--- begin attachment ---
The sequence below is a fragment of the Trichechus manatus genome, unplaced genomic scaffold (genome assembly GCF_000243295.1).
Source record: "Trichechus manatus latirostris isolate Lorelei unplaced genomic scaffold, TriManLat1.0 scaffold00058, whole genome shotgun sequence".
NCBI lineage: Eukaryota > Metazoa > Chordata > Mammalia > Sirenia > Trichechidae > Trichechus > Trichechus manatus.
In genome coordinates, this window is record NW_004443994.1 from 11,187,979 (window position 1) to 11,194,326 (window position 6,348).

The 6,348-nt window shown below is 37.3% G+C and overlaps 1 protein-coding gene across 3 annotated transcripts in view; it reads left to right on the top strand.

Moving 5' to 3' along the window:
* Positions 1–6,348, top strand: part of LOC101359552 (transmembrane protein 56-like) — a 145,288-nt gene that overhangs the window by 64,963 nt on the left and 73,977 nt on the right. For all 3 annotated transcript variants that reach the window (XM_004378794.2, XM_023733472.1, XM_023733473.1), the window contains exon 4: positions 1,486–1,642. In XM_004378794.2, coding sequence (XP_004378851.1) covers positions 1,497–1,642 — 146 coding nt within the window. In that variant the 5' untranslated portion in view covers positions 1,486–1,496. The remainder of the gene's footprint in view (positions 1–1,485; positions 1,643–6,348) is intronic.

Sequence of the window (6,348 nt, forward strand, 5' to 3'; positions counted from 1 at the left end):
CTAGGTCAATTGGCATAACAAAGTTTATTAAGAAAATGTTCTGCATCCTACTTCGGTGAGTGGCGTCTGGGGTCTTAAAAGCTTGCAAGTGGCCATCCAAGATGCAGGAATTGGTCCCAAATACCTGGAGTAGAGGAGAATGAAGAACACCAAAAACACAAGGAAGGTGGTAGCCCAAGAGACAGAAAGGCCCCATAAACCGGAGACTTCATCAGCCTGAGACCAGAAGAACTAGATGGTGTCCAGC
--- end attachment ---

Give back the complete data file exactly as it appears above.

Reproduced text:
The sequence below is a fragment of the Trichechus manatus genome, unplaced genomic scaffold (genome assembly GCF_000243295.1).
Source record: "Trichechus manatus latirostris isolate Lorelei unplaced genomic scaffold, TriManLat1.0 scaffold00058, whole genome shotgun sequence".
NCBI lineage: Eukaryota > Metazoa > Chordata > Mammalia > Sirenia > Trichechidae > Trichechus > Trichechus manatus.
In genome coordinates, this window is record NW_004443994.1 from 11,187,979 (window position 1) to 11,194,326 (window position 6,348).

The 6,348-nt window shown below is 37.3% G+C and overlaps 1 protein-coding gene across 3 annotated transcripts in view; it reads left to right on the top strand.

Moving 5' to 3' along the window:
* Positions 1–6,348, top strand: part of LOC101359552 (transmembrane protein 56-like) — a 145,288-nt gene that overhangs the window by 64,963 nt on the left and 73,977 nt on the right. For all 3 annotated transcript variants that reach the window (XM_004378794.2, XM_023733472.1, XM_023733473.1), the window contains exon 4: positions 1,486–1,642. In XM_004378794.2, coding sequence (XP_004378851.1) covers positions 1,497–1,642 — 146 coding nt within the window. In that variant the 5' untranslated portion in view covers positions 1,486–1,496. The remainder of the gene's footprint in view (positions 1–1,485; positions 1,643–6,348) is intronic.

Sequence of the window (6,348 nt, forward strand, 5' to 3'; positions counted from 1 at the left end):
CTAGGTCAATTGGCATAACAAAGTTTATTAAGAAAATGTTCTGCATCCTACTTCGGTGAGTGGCGTCTGGGGTCTTAAAAGCTTGCAAGTGGCCATCCAAGATGCAGGAATTGGTCCCAAATACCTGGAGTAGAGGAGAATGAAGAACACCAAAAACACAAGGAAGGTGGTAGCCCAAGAGACAGAAAGGCCCCATAAACCGGAGACTTCATCAGCCTGAGACCAGAAGAACTAGATGGTGTCCAGC